A consortium of landlords is celebrating an important decision made by the Court of Appeal on Monday that will see them being paid millions of pounds of unpaid rent by Game Station Limited.
The decision will have a more widespread impact on the property and insolvency industry and in particular will see tenants in administration paying their landlords rent, accruing on a daily basis, for the actual period that the property is retained for the benefit of the administration. Struggling tenants will no longer be able to secure an effectively rent free period of trading to assist with post-administration restructuring but neither will they have to pay for anything more than the period that they actually use the premises. The common sense decision seems to have restored fairness for all involved.
The High Court Decision (2013)
Much to the dismay of the consortium of landlords the High Court last year agreed with Game’s administrators that they did not need to pay the March 2012 quarters rent to landlords whose properties Game continued to trade from after the appointment of its administrators. The administrators were appointed, rather conveniently, just one day after the March 2012 quarters rent fell due and Game continued to trade from those premises effectively rent free for that period before the business and its assets were sold on. The principle applied by the High Court was that where rent is payable in advance and falls due for payment before the administration starts, it is provable but not payable as an administration expense even though the administrator retains the property for the benefit of the administration. The landlords appealed.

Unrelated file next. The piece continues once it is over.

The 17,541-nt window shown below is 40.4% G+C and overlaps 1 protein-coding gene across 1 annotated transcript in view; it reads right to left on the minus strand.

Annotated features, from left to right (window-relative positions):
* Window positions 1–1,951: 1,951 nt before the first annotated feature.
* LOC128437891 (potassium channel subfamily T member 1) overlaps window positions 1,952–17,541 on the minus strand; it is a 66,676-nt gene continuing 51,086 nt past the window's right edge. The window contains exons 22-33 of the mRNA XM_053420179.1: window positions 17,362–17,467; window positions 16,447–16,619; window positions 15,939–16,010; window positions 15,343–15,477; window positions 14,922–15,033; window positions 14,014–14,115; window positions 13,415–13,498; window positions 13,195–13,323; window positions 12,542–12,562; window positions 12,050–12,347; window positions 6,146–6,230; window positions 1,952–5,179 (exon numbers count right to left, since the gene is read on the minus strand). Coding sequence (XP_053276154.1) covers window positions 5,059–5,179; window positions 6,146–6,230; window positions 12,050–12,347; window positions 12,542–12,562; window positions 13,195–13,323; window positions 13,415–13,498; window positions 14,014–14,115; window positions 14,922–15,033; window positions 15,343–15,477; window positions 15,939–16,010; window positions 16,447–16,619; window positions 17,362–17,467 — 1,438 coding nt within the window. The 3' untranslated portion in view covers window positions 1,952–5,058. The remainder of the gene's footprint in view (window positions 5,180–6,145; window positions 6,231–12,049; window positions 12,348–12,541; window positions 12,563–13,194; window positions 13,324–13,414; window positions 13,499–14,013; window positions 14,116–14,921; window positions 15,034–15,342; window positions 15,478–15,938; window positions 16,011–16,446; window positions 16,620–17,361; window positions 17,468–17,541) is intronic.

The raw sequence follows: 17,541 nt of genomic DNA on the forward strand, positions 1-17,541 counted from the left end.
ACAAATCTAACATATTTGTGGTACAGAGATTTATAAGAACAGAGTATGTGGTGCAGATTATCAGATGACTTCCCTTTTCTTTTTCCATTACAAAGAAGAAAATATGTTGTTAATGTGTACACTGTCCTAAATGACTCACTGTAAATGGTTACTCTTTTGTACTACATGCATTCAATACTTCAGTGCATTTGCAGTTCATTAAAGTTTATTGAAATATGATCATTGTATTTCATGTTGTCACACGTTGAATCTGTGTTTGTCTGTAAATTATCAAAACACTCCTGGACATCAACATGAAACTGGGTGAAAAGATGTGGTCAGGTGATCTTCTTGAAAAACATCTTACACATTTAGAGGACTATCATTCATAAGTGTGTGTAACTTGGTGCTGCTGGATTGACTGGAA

The Court of Appeal Decision (24 February 2014)
The Court of Appeal allowed the landlords’ appeal and stated that rent must be paid for the duration of any period that the administrator retains the property for the benefit of the administration. It also stated that the rent will be treated as accruing from day to day and those payments are payable as expenses of the administration.
The Court of Appeal also allowed Game’s cross-appeal and found that if rent payable in advance falls due during the period when administrators are in possession, that rent must also be apportioned so that the administrator only need pay rent for the duration the administrator is in possession and not the full quarters rent falling due in advance. This means that if rent falls due on 25 March 2014, an administrator is appointed on 26 March 2014 and the administrator retains the premises for the benefit of the administration until 26 April 2014, the full March quarters rent will not be payable but only apportioned rent for the period 25 March 2014 to 26 April 2014.
The decision will have a widespread impact on landlords, insolvency practitioners, creditors and buyers of distressed businesses. It will be interesting to see how, and to what extent, market practices change in response to the decision over the next few months including how rental payments will be made, recovered and apportioned in practice. For administrators it will see a subtle shift in how they plan the business as rent payment dates become tactically irrelevant.